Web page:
|The leaves are starting to pile up in the yard.|
Down and back. Shoulders down and back.
That has been almost a mantra for me over the past few weeks. Ever since I started physical therapy on Oct. 3, therapists have reminded me many times to make sure my shoulders are down—not up around my ears—and back—not slumped forward.
Because I do tend to slump. My posture is horrible. Years of hunching over first paper and pen, then typewriters, then a word processor, then computers have instilled in me a slumped over posture.
Even now, as I write this, I have to remind myself over and over to sit up straight.
One of my therapists, Kyle, explained that when I lift up my right shoulder, whether it’s to pick up something, reach for something, or indulging in bad posture, I’m “grinding” those nerves that are irritated.
“When you feel pain, check to see what position your shoulder is in,” he told me once.
He recommended finding a cue to remind myself to keep the shoulders down and back. So far, I realize pretty quickly when I’m slumping forward or holding my shoulders up around my ears. But I would like to think of an actual cue.
Physical therapy has been a positive experience for me. I still have pain, but I am feeling stronger. And Kyle, plus Darius and Katie, are teaching me ways to adapt so I’m not putting pressure on nerves.
For example, during last Thursday’s session, I was having a lot of pain when I lifted up both arms to do an exercise with a stretch band. That pain had gotten better, but it seemed to have flared up again.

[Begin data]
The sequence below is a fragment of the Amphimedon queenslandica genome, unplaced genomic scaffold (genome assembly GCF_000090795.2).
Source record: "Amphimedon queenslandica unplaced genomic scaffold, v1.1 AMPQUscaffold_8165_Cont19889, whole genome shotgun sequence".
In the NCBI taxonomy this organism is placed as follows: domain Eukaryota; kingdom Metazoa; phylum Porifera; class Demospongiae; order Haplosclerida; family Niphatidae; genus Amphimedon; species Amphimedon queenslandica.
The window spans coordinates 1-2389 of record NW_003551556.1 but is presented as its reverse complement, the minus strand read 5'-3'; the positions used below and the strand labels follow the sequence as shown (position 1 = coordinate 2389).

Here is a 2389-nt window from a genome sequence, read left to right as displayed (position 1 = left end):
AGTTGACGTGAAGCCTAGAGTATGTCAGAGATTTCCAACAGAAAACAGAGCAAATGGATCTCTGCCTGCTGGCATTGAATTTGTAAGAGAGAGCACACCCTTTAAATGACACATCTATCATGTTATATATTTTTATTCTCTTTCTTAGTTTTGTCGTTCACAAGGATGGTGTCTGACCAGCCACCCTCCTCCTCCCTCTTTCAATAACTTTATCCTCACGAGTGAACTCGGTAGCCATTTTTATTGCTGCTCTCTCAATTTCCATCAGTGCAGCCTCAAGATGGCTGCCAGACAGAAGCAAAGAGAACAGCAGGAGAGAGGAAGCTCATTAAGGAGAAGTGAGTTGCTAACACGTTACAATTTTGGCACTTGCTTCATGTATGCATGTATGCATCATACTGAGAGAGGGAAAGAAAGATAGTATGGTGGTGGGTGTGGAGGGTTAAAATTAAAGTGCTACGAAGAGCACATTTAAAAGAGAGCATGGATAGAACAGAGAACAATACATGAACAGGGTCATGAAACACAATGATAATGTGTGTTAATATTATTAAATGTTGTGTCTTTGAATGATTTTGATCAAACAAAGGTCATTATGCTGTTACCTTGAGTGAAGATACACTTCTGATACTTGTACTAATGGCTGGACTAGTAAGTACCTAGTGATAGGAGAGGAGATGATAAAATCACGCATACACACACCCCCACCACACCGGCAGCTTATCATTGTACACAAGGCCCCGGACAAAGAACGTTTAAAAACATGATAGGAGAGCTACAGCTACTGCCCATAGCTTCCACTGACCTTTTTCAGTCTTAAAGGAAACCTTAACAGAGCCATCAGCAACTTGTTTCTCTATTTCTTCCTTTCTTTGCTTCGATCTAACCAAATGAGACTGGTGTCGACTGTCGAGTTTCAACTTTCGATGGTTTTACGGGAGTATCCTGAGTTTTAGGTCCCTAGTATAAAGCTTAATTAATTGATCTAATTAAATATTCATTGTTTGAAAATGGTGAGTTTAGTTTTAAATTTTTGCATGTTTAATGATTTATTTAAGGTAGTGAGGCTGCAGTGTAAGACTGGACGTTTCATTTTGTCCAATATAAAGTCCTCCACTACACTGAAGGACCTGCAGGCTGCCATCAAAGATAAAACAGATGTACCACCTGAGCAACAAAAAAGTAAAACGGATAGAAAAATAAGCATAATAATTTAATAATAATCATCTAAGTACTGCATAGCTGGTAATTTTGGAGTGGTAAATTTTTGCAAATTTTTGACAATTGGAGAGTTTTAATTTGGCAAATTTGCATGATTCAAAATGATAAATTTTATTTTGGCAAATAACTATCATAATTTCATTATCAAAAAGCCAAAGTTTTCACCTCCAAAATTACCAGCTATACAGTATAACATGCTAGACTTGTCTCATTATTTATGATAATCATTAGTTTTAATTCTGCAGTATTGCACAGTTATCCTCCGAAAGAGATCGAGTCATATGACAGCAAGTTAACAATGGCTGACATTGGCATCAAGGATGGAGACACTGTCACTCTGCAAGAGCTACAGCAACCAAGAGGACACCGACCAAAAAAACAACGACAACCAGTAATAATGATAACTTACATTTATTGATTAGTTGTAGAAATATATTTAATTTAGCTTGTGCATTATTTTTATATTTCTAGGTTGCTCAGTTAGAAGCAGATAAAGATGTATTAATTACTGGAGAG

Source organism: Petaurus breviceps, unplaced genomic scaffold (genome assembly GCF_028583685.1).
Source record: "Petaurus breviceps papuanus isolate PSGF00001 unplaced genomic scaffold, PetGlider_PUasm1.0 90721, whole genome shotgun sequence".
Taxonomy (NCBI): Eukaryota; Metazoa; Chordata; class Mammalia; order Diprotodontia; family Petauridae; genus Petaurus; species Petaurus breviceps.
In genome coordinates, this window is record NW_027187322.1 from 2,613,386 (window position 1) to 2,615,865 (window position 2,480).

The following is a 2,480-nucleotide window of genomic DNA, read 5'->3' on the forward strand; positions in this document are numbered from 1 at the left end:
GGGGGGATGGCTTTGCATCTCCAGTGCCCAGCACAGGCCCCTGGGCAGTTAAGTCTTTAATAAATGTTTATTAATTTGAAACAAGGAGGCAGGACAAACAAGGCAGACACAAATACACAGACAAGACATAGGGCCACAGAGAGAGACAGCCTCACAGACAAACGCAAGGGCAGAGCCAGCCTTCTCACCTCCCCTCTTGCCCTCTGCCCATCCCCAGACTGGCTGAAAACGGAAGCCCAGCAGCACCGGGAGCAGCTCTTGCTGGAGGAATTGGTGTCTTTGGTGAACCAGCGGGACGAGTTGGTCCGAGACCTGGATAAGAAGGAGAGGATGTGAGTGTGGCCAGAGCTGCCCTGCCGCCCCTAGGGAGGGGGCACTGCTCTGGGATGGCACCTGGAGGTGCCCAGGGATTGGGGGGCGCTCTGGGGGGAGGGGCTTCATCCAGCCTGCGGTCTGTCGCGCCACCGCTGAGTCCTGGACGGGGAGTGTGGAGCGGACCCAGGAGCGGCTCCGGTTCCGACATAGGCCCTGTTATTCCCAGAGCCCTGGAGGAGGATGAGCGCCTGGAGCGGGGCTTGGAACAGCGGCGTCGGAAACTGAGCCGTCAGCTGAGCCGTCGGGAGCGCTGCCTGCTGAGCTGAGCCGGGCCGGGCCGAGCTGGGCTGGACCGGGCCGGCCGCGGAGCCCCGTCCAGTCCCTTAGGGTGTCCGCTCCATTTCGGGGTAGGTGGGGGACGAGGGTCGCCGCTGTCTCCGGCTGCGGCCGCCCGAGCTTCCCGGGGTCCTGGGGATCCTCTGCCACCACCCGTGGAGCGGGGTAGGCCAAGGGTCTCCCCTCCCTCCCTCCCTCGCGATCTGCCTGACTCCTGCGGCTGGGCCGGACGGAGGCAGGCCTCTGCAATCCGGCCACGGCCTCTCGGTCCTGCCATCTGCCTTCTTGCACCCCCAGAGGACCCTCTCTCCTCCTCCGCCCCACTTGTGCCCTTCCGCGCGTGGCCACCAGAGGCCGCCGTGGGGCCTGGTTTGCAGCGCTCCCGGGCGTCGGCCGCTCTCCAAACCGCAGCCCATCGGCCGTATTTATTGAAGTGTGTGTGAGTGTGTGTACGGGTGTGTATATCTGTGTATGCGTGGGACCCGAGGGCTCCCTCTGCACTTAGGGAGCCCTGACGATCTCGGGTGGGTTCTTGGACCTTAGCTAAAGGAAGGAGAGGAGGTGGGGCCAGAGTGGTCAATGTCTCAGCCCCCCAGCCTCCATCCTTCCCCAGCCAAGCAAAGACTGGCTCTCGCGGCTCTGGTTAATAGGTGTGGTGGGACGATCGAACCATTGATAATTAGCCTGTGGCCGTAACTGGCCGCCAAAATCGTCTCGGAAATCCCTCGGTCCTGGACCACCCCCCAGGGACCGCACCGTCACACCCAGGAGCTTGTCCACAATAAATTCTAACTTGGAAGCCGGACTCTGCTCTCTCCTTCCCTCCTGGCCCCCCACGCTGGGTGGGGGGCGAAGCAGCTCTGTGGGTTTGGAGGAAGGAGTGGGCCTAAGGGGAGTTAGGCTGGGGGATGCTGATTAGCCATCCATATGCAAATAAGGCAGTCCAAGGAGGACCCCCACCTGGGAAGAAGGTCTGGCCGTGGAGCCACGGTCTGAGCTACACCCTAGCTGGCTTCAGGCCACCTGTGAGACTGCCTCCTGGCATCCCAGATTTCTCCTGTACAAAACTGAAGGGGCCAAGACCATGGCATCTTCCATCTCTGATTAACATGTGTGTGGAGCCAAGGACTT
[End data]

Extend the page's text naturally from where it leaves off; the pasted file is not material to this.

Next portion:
I can easily tell now what muscle soreness from exercise is and what the original nerve pain is.
Katie and Kyle were ready to find another way for me to strengthen the muscles without pain. It involved lying face down on a table and lifting my arm from that position. Gravity wasn’t pulling on my shoulder, so no pain.
I’ve been working on making adjustments in other areas of my life, too. When the pain was at its worst, it was very hard to use the computer—to move the mouse around, to hold my arms up to type.
Not using a computer was not an option for me. I write and edit for a living. I write and edit because I love doing those things.
The written word is like my breath.
So I am adapting. At home, I placed a firm pillow in my desk chair to lift myself up so I didn’t have to do any lifting of the shoulder to work.
I’m still working on my desk environment at the newspaper office. I originally had the mouse and its pad almost an arm’s length away from me so I could use the space right in front of me to place notebooks, reports, etc. Reaching for the mouse and moving it hurt. I found that moving the mouse pad closer to me helped a great deal.
In my daily life, I’ve learned that it’s OK to place my drinking glass on the left side of my plate so I can lift it with my left hand. I’ve learned that I can throw things pretty well with my left hand when I’m playing with Chase Bird. (He likes to smack rolled up pieces of paper or little play mice. It’s like playing volleyball with him.)
|Chase Bird enjoying the sunshine on the enclosed porch.|
A doctor told me years ago that I would have to adapt my life to having depression. I learned what helps me with the depression, and with OCD, and what doesn’t.
I’m learning that it works with my physical health, too. I can find ways to do the things I want to do. I just have to adapt.
And keep my shoulders down and back.
Have you ever had to adapt the way you did an activity? What would be a good cue to remind me to place my shoulders in a better position? I appreciate your input!